Example:

Photo Number: 12 (‘Pink tank kids’) Social (issues relating to society or the community, including political, economic, environmental, etc.) 1. speaking out 2. using our voice 3. joining together 4. communicating with politicians etc. 5. Ethical (issues relating to rights, responsibilities, fairness, safety, etc.) 1. freedom of speech 2. the debate surrounding war 3. should kids be involved in political protest? 4. 5.


Introduction to citizenship imagery For each of the photos you have been given, list as many social and ethical issues represented in the image as you can.

Photo Number: Social (issues relating to society or the community, including political, economic, environmental, etc.) 1. 2. 3. 4. 5. Ethical (issues relating to rights, responsibilities, fairness, safety, etc.) 1. 2. 3. 4. 5.

Photo Number: Social (issues relating to society or the community, including political, economic, environmental, etc.) 1. 2. 3. 4. 5. Ethical (issues relating to rights, responsibilities, fairness, safety, etc.) 1. 2. 3. 4. 5.


Activity 3 Media and citizenship imagery Facilitator instructions The aim of this activity is to promote discussion on the use of citizenship-related photography in the media. The students spend time examining newspapers and picking out images that have citizenship issues at the core. The students must then specify the citizenship and aesthetic qualities of the images.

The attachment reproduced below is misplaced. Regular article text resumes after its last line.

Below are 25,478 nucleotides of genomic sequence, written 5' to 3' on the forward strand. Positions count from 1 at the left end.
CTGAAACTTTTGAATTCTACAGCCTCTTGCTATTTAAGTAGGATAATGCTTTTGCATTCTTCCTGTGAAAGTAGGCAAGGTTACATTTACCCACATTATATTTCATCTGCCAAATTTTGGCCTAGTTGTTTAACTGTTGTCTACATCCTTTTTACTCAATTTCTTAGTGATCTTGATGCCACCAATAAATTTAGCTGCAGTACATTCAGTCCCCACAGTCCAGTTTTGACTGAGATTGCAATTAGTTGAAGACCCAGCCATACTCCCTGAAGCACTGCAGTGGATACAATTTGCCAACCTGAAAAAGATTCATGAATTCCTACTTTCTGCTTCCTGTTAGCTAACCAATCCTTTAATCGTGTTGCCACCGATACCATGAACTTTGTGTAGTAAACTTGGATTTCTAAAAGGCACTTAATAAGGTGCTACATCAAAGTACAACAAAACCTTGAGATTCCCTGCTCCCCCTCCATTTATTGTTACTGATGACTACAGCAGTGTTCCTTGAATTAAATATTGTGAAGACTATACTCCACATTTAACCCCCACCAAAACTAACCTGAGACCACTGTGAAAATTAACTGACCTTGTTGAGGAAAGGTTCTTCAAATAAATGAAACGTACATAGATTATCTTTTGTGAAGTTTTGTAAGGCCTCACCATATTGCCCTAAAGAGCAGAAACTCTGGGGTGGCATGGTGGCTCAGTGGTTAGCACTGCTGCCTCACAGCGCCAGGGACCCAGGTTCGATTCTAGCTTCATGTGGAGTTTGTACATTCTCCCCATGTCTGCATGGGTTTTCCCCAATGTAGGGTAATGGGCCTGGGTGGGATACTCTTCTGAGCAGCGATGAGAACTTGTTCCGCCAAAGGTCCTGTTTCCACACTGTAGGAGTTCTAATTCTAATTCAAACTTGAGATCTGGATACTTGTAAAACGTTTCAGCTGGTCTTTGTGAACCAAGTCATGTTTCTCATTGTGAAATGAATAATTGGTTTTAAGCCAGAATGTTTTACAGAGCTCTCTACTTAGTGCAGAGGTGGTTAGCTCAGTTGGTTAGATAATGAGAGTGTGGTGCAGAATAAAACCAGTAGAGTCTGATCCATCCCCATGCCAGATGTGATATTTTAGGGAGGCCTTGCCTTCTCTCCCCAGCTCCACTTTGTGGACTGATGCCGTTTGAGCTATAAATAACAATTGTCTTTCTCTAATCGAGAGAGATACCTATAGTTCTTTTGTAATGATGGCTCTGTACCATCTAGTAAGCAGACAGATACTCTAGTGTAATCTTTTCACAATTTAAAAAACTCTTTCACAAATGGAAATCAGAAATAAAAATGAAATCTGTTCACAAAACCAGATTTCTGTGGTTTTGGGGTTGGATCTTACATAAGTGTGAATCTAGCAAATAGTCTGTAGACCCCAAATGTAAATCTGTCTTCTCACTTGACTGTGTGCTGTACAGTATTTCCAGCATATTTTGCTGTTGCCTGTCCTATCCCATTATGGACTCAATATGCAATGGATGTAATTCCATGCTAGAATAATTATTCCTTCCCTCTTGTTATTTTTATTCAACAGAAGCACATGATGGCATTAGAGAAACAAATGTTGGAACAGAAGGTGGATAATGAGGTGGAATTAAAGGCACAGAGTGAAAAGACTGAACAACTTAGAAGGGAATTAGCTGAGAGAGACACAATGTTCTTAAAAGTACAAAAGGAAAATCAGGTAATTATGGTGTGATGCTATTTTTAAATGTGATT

Student instructions Choose three pictures from the newspaper and discuss the following questions for each one:

1. Which paper did the image come from? 2. Briefly describe what the image is showing? 3. What is the accompanying stor y about? 4. Which citizenship issues are highlighted in the picture? 5. Why do you think the picture editor of the newspaper selected this photo for the stor y? 6. Is the image a good composition? Why? (refer to composition guidelines)


Activity 4 Messages through photography Facilitator instructions In this activity the learners have an opportunity to identify and discuss issues of personal importance. Firstly they choose an image from the pack which they feel strongly about. They must explain why they feel strongly about the image and create a message to go with it.

Student instructions Choose one of the photos in the pack that you feel strongly about. Use the following questions to explain why this image is important to you.